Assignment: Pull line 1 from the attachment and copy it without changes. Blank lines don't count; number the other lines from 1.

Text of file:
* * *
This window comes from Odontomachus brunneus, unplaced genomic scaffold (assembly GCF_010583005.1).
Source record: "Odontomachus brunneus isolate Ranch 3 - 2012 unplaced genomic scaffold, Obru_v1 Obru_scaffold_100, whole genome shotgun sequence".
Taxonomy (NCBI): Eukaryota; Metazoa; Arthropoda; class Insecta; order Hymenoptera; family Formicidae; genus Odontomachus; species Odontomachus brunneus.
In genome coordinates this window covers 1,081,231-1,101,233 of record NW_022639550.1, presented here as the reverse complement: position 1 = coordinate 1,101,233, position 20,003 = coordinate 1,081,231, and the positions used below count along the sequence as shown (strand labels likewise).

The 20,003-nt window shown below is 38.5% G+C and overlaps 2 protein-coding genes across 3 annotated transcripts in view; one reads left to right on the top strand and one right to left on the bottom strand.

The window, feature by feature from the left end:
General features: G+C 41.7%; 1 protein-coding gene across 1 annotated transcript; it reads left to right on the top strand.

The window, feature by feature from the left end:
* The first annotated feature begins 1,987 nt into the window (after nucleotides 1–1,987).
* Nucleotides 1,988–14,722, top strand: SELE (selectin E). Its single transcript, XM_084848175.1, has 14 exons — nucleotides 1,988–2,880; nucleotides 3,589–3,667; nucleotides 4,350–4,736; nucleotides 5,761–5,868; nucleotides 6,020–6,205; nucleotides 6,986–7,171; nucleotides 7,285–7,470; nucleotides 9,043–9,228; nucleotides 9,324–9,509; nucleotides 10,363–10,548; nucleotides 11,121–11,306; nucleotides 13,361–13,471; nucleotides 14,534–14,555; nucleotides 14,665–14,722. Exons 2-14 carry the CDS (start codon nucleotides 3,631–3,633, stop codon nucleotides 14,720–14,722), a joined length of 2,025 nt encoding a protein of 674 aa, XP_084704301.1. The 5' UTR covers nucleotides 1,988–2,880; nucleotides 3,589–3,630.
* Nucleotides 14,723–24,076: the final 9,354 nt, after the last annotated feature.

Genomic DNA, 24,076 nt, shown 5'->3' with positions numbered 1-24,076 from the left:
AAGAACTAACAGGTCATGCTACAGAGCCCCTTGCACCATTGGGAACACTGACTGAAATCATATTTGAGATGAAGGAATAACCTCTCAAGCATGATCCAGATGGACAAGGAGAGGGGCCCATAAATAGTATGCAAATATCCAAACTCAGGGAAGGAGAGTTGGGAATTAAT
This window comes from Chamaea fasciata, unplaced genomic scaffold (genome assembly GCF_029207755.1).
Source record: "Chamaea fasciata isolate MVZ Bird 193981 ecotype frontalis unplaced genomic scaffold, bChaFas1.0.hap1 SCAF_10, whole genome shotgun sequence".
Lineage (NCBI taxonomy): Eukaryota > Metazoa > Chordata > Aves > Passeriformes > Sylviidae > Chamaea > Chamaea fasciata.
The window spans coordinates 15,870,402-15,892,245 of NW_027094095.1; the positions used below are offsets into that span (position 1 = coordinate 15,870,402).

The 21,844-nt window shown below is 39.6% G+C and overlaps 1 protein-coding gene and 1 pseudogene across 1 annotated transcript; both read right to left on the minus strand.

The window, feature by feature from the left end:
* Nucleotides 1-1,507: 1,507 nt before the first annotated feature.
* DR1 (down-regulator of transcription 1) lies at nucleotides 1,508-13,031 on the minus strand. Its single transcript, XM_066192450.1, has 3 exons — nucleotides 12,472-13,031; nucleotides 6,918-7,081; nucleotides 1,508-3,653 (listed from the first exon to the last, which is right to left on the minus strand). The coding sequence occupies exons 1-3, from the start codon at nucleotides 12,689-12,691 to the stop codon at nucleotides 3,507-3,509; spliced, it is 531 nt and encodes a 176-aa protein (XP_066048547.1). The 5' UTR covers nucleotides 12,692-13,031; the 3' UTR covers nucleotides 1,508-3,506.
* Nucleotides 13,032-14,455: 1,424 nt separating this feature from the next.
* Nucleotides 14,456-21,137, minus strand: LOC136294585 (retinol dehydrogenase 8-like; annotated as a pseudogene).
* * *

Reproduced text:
This window comes from Odontomachus brunneus, unplaced genomic scaffold (assembly GCF_010583005.1).